Powell arrived Monday in Morocco on the first stop of a Middle East trip. He is expected in Israel on Wednesday or Thursday, but officials noted his schedule could change with the situation in the Middle East. Powell said Sunday he would meet with Palestinian leader Yasser Arafat during his trip "if circumstances permit."
The United Nations and the European Union both issued fresh appeals Monday for an Israeli withdrawal. (Full story on diplomatic action)
Chief Palestinian negotiator Saeb Erakat called Sharon's speech "disastrous."
"When he is defying, he is really defying President Bush's call for withdrawal, for stopping incursions," Erakat said. "He's saying I will delay my presence. Clearly he has resumed occupation and announced now that he will create buffer zones in areas where the Israelis will resume the occupation."
Shortly after Sharon's Knesset speech, Iraqi President Saddam Hussein announced an immediate halt to oil exports for 30 days or until Israeli forces unconditionally withdraw from Palestinian territories. Oil prices jumped on world markets shortly after Hussein's announcement. (Full story)
Raids in Ramallah, roundup in Nablus
In Jenin, Palestinian sources said the Israeli military was in almost total control of the city and its refugee camp. They said only one group of Palestinian gunmen was putting up resistance after a number of others gave up.
Israel Defense Forces said two of its soldiers were killed Monday in fighting in Jenin.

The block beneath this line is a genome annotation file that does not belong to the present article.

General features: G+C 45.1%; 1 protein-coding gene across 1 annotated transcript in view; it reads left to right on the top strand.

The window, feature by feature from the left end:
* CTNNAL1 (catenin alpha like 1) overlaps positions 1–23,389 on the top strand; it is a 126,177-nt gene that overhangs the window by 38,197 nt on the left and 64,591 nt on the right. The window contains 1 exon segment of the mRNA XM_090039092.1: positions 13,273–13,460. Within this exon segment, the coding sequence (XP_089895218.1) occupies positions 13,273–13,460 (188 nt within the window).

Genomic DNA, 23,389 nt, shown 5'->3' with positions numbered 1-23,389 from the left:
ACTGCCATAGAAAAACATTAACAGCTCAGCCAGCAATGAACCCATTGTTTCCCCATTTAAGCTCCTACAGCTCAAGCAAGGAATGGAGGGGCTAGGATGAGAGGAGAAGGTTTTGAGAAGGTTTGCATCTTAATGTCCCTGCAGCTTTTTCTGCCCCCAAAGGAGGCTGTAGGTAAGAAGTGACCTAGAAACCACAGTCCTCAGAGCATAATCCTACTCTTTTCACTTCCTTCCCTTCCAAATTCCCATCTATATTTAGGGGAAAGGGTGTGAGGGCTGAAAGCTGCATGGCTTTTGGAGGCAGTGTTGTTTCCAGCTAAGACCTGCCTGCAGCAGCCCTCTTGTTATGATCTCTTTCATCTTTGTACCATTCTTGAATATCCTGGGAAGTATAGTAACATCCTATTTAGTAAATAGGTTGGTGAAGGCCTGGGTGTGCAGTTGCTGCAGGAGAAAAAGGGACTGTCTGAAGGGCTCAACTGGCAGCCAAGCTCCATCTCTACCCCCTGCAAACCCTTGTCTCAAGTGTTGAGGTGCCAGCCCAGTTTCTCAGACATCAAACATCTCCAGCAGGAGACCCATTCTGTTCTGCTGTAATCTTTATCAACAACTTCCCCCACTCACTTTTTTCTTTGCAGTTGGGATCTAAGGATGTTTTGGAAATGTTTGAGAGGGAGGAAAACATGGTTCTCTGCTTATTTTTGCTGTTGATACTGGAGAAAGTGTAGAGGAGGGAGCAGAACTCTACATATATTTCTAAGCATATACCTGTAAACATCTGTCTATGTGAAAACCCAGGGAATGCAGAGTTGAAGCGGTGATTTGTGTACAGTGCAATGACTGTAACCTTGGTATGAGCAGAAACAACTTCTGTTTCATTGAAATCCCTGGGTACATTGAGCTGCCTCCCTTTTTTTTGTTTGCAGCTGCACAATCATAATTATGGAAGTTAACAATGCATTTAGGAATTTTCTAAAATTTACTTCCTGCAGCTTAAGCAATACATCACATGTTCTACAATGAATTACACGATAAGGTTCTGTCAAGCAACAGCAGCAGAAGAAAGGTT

Israeli forces fired at least 19 missiles into the Jenin refugee camp early in the day. Soldiers used loudspeakers to warn residents to evacuate before launching the strike. When some residents refused, they were evacuated by force. Most residents were still in the camp when the strike began.
There was no immediate word on Palestinian casualties. The IDF said searches in the camp turned up explosives labs, Qassam rockets, an unexploded car bomb and mortar shells. (Full story)
In Nablus, the West Bank's largest city, Israeli troops surrounded a group of Palestinian gunmen in the casbah, the center of the city, Palestinian sources said. The IDF said "close to 100" gunmen had surrendered, and 13 weapons caches and explosives labs had been uncovered.
The incursions into Jenin and Nablus were expected to end by Monday, said Maj. Gen. Dan Harel, head of the Israel army's operations section. He said the timetable depended on the number of civilians in each place.
In Ramallah, Israeli forces raided the offices of several news organizations and one U.S. aid organization Monday, using gunfire and explosives to enter the buildings, according to eyewitnesses.
Israeli troops have taken control of six Palestinian towns in the West Bank since the offensive began March 29. The operation started during a wave of Palestinian suicide bombings over the Passover holiday. Israeli officials have said their goal is to capture terrorists' weapons and destroy their bomb-making capability.
While the West Bank operation continued, the IDF said it was sending more troops to its northern border with Lebanon in an attempt to control cross-border attacks from Hezbollah militants. (Full story)